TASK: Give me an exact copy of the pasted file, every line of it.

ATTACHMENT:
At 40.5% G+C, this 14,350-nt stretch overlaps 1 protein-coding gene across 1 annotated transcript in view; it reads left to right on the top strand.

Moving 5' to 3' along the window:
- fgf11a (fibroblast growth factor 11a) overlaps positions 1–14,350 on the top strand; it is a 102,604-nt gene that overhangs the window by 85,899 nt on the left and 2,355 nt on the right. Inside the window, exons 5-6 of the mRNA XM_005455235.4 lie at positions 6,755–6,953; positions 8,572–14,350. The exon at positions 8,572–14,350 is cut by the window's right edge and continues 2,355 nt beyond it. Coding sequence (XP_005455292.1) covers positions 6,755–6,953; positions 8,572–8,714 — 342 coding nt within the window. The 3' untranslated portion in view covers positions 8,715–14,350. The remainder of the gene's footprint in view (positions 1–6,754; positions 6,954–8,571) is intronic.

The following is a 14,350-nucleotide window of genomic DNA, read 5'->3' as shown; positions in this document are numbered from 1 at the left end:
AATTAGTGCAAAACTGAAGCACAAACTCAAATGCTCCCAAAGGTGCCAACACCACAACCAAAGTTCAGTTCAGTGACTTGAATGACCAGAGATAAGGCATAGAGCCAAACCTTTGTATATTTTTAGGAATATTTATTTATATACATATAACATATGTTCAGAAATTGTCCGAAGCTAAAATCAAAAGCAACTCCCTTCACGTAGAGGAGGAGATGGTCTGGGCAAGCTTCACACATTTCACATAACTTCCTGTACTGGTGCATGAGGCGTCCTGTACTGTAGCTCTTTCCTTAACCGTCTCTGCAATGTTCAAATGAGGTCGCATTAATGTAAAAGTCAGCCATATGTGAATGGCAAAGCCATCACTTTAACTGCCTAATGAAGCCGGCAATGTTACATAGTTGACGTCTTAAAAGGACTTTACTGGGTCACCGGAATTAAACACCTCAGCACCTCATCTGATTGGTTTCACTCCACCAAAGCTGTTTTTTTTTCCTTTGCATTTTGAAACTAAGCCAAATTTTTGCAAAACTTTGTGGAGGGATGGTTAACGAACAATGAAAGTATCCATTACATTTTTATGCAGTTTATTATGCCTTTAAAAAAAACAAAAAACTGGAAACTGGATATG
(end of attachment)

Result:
At 40.5% G+C, this 14,350-nt stretch overlaps 1 protein-coding gene across 1 annotated transcript in view; it reads left to right on the top strand.

Moving 5' to 3' along the window:
- fgf11a (fibroblast growth factor 11a) overlaps positions 1–14,350 on the top strand; it is a 102,604-nt gene that overhangs the window by 85,899 nt on the left and 2,355 nt on the right. Inside the window, exons 5-6 of the mRNA XM_005455235.4 lie at positions 6,755–6,953; positions 8,572–14,350. The exon at positions 8,572–14,350 is cut by the window's right edge and continues 2,355 nt beyond it. Coding sequence (XP_005455292.1) covers positions 6,755–6,953; positions 8,572–8,714 — 342 coding nt within the window. The 3' untranslated portion in view covers positions 8,715–14,350. The remainder of the gene's footprint in view (positions 1–6,754; positions 6,954–8,571) is intronic.

The following is a 14,350-nucleotide window of genomic DNA, read 5'->3' as shown; positions in this document are numbered from 1 at the left end:
AATTAGTGCAAAACTGAAGCACAAACTCAAATGCTCCCAAAGGTGCCAACACCACAACCAAAGTTCAGTTCAGTGACTTGAATGACCAGAGATAAGGCATAGAGCCAAACCTTTGTATATTTTTAGGAATATTTATTTATATACATATAACATATGTTCAGAAATTGTCCGAAGCTAAAATCAAAAGCAACTCCCTTCACGTAGAGGAGGAGATGGTCTGGGCAAGCTTCACACATTTCACATAACTTCCTGTACTGGTGCATGAGGCGTCCTGTACTGTAGCTCTTTCCTTAACCGTCTCTGCAATGTTCAAATGAGGTCGCATTAATGTAAAAGTCAGCCATATGTGAATGGCAAAGCCATCACTTTAACTGCCTAATGAAGCCGGCAATGTTACATAGTTGACGTCTTAAAAGGACTTTACTGGGTCACCGGAATTAAACACCTCAGCACCTCATCTGATTGGTTTCACTCCACCAAAGCTGTTTTTTTTTCCTTTGCATTTTGAAACTAAGCCAAATTTTTGCAAAACTTTGTGGAGGGATGGTTAACGAACAATGAAAGTATCCATTACATTTTTATGCAGTTTATTATGCCTTTAAAAAAAACAAAAAACTGGAAACTGGATATG